"This goes to show that there is not even a basic check on names submitted to this organization," the student told us. "It is a complete scam."

Some parents also say People to People refused to refund their money — even when they had to cancel their child's trips for medical reasons. That's what happened to Donna T. of Lawrenceville, Georgia. Her son, Nick, couldn't go on his People to People trip because of serious health issues.

"I called the 800-number (for People to People) today to find out about receiving my down-payment refund and I was told that he would only receive $155 of the $400 back," she told us. "When I asked about the other $245, I was told by Annette that the $245 was for insurance. Insurance for whom? My son isn't attending."

Donna is furious that People to People won't issue refunds when students can't take the trips for medical reasons.

"I was trying to get my son to Europe, an opportunity that he may never get, and because of his health issues, he cannot attend," she says. "Now, this really sounds like a racket. I am mad. I am a single mother whose child has taken a drastic turn for the worse (unexpectedly) in his health. I wanted to give him this and now he can't go, through no fault of our own."

She adds: "I will be very curious to find out how many people have been taken in by this scam. I will not stop until this is stopped — and I get my entire $400 back. Furthermore, when I called this morning and talked to Annette and explained to her that my son might be dying, she basically laughed and said too bad, I signed a document and I'm only going to get the $155 back."

But medical issues apparently aren't worrisome to People to People, which continues to brag about its health and safety record, even in the wake of Tyler Hill's death.

"For over 50 years, People to People Ambassador Programs has helped more than 400,000 program participants travel to seven continents while maintaining an extraordinary track record of safety," the organization states on its Web site.

People to People also continues to tout its ties to former President Eisenhower, claiming he founded the organization. Mary Jean Eisenhower reiterated that claim in the marketing letter that uses Tyler Hill's name.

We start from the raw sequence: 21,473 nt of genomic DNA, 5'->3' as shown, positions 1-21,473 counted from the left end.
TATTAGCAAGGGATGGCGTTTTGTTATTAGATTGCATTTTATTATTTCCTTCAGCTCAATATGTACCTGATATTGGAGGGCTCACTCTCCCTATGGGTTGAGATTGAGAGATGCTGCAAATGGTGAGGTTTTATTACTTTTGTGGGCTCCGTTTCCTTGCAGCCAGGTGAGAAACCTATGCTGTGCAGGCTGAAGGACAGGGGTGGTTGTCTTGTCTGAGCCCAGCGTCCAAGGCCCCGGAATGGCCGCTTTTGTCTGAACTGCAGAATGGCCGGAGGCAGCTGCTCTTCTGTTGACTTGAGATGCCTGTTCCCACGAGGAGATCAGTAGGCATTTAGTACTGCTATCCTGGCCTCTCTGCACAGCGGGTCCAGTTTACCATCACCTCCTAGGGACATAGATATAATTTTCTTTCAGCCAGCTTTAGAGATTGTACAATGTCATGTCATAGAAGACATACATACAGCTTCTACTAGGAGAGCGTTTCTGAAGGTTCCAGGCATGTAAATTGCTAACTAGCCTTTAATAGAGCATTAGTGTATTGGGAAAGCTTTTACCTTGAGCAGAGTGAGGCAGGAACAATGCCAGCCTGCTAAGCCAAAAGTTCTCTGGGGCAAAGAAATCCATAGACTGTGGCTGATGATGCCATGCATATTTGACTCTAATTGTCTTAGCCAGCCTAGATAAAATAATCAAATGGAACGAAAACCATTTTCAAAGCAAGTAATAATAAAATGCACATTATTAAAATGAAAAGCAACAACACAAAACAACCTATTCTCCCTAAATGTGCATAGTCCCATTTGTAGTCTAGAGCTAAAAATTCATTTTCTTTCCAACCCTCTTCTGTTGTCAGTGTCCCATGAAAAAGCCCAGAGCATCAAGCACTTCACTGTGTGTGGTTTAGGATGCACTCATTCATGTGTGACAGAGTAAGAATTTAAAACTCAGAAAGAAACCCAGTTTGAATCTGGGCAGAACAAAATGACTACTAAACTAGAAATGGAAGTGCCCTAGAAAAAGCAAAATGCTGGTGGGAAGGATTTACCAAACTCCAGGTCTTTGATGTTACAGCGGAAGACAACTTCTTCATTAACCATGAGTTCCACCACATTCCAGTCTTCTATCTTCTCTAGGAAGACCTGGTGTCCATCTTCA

"Through this experience, students can enhance their academic achievements while fulfilling the vision my grandfather, President Dwight D. Eisenhower, had for promoting peace through understanding when he founded People to People International in 1956," she writes.

Founding documents

But President Eisenhower's name is not listed on the incorporation records filed with the Missouri Secretary of State's office for a non-profit organization called People to People.

The purpose of that organization, founded on October 31, 1961, is to "encourage and promote in every way possible contacts between citizens of the United States and people of other lands, that will increase understanding to the end that there may be a lasting and enduring peace." This non-profit People to People organization was incorporated by Alfred Frankfurter, Franklin Murphy, and Joyce C. Hall, according to records with the Missouri Secretary of State's Office.

A New York Times story dated June 10, 1958, states the People to People Foundation was formed to "implement a 1956 proposal by President Eisenhower to promote international understanding." That non-profit foundation, the paper wrote, was organized in 1957 and President Eisenhower served as its honorary chairman. The 1958 Times article also stated that the People to People Foundation had recently dissolved because "it had served its purpose."

Back in Minnesota, the Hills have contacted postal authorities about People to Peoples' marketing letter that uses their son's name without their permission.

ConsumerAffairs.com has also learned the Hills recently reached a confidential agreement with People to People International in the wrongful death lawsuit they filed in connection with their son's death.

Litigation, however, is still pending against the other parties named in that action: The Ambassadors Group, Inc., People to People Student Ambassador Programs, a United Kingdom organization called docleaf Limited, and the delegation leaders on Tyler's trip. A trial date is set for July in that case.

The above story is introducted to The Seoul Times by Director Danielle Grijalva of Committee for Safety of Foreign Exchange Students. For details or inquiries please contact Director Grijalva.

Danielle Grijalva, Director
Committee for Safety of Foreign Exchange Students
P.O. Box 6496 / Oceanside, CA 92052
www.csfes.org / 866-471-9203
dgrijalva@csfes.org